The run-up to Christmas is set to be warmer than average, but forecasters have all but ruled out a potentially drought- inducing El Nino.
El Nino - a disturbance in tropical weather systems - can bring parching westerly winds to New Zealand over summer.
A lasting El Nino can bring drought, especially to the North Island's east coast.
The last significant El Nino to affect the east coast arrived in the late summer of 2010, causing very dry soil conditions until early autumn.
Federated Farmers president Bruce Wills said farmers were wary of El Nino and confirmation the system would be weak or non- existent would "put a smile on their faces".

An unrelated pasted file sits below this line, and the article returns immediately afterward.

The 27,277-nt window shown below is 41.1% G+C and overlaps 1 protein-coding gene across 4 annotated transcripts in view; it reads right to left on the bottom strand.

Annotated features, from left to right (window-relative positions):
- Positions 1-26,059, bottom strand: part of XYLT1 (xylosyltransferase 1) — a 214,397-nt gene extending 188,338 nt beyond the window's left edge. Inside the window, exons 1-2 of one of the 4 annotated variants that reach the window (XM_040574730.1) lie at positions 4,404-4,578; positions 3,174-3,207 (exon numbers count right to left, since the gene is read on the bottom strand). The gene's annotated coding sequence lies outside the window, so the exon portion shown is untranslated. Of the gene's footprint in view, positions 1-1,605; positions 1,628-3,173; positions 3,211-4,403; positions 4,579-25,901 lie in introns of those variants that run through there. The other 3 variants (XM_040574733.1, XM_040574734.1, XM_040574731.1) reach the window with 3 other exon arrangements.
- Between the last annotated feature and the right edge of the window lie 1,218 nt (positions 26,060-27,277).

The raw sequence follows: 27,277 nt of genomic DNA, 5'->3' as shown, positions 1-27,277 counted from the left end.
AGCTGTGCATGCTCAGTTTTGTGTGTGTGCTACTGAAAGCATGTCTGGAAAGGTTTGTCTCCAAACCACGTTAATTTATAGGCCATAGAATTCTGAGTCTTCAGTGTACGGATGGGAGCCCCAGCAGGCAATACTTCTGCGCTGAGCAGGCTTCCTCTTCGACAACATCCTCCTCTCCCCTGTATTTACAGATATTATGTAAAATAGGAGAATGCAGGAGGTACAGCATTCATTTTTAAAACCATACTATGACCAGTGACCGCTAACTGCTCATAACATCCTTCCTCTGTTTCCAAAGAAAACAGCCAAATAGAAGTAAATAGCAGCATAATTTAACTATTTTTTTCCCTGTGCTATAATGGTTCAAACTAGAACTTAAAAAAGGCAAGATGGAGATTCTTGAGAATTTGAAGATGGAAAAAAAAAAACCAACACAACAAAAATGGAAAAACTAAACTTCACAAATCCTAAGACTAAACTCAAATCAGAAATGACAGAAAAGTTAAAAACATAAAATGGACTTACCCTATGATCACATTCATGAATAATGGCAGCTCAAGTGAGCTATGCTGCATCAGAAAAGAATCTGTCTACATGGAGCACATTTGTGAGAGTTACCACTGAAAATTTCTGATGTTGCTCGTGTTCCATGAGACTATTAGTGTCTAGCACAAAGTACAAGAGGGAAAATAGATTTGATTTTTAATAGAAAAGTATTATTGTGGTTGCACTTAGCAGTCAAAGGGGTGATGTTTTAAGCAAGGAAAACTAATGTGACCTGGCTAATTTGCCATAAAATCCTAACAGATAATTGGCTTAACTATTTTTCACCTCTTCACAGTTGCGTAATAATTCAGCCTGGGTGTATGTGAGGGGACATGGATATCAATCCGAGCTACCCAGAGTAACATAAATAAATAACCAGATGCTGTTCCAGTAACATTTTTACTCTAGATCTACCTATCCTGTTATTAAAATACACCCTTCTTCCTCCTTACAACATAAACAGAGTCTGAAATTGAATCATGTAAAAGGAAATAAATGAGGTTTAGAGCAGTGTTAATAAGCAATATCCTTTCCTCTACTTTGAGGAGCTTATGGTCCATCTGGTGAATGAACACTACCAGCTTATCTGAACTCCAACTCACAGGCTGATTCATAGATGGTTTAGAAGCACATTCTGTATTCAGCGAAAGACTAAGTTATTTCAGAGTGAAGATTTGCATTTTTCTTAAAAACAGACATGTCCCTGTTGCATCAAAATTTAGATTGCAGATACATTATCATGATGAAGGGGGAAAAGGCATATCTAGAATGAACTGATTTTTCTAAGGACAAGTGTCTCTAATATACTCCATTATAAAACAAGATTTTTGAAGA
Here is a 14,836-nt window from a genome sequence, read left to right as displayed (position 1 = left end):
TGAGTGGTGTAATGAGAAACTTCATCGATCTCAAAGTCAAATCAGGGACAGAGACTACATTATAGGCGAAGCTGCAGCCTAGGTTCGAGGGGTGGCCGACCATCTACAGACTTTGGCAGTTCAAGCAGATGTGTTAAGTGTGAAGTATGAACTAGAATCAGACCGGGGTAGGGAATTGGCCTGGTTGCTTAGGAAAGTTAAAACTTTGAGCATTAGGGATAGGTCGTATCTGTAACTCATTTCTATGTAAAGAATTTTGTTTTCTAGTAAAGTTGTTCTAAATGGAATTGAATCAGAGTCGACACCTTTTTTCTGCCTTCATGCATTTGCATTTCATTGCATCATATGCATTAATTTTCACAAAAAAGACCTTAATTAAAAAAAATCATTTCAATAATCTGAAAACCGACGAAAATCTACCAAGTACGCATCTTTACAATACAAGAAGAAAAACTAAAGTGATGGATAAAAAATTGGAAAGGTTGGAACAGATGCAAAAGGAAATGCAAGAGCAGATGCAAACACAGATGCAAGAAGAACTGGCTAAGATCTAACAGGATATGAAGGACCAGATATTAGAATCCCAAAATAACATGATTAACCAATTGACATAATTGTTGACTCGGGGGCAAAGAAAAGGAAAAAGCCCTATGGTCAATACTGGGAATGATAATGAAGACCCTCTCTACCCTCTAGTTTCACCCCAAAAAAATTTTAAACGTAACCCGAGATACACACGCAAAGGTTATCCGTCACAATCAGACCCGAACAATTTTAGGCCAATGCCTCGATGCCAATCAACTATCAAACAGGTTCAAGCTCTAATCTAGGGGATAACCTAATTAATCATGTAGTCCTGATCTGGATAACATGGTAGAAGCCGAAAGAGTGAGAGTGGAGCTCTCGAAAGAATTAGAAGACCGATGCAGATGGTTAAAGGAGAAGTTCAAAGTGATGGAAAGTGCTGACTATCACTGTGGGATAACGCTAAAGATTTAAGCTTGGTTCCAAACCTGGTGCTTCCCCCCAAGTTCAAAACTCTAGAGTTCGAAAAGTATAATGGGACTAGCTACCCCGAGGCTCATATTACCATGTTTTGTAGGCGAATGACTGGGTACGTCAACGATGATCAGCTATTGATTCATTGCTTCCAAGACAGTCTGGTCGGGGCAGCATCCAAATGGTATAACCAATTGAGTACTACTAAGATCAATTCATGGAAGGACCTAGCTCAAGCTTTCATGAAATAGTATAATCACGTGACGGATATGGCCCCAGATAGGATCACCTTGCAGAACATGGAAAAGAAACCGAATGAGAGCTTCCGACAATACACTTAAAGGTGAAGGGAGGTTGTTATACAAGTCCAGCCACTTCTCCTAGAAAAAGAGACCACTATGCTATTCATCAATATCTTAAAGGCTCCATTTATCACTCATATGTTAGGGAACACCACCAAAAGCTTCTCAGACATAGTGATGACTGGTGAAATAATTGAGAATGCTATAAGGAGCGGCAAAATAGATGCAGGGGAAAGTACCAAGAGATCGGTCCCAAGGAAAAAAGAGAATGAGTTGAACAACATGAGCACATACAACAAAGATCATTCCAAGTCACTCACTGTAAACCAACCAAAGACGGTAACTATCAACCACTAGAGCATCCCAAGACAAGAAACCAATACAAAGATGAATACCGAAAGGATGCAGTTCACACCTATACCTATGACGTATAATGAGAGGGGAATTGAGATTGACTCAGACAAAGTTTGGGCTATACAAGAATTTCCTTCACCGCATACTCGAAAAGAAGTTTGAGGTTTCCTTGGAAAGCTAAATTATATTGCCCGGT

The National Institute of Water and Atmospheric Research (Niwa) yesterday released its three-month outlook, showing an average or slightly above average seasonal forecast as the new year approached.
"It looks like El Nino may be very weak or even fizzle out - it's not going to affect us at least until early summer which is good news for farmers," Dr Brett Mullan, Niwa climate variability and change principal scientist, said.
Although it was possible there would be no El Nino, scientists were still monitoring a system in the Pacific Ocean that could trigger the effect.
On the back of a warmer than normal August Dr Mullan said the country had experienced an early spring with temperatures in August about "halfway to a normal September". The trend is set to continue over the coming three months with the lower North Island poised for a warmer than average spring. Fairfax NZ
- © Fairfax NZ News
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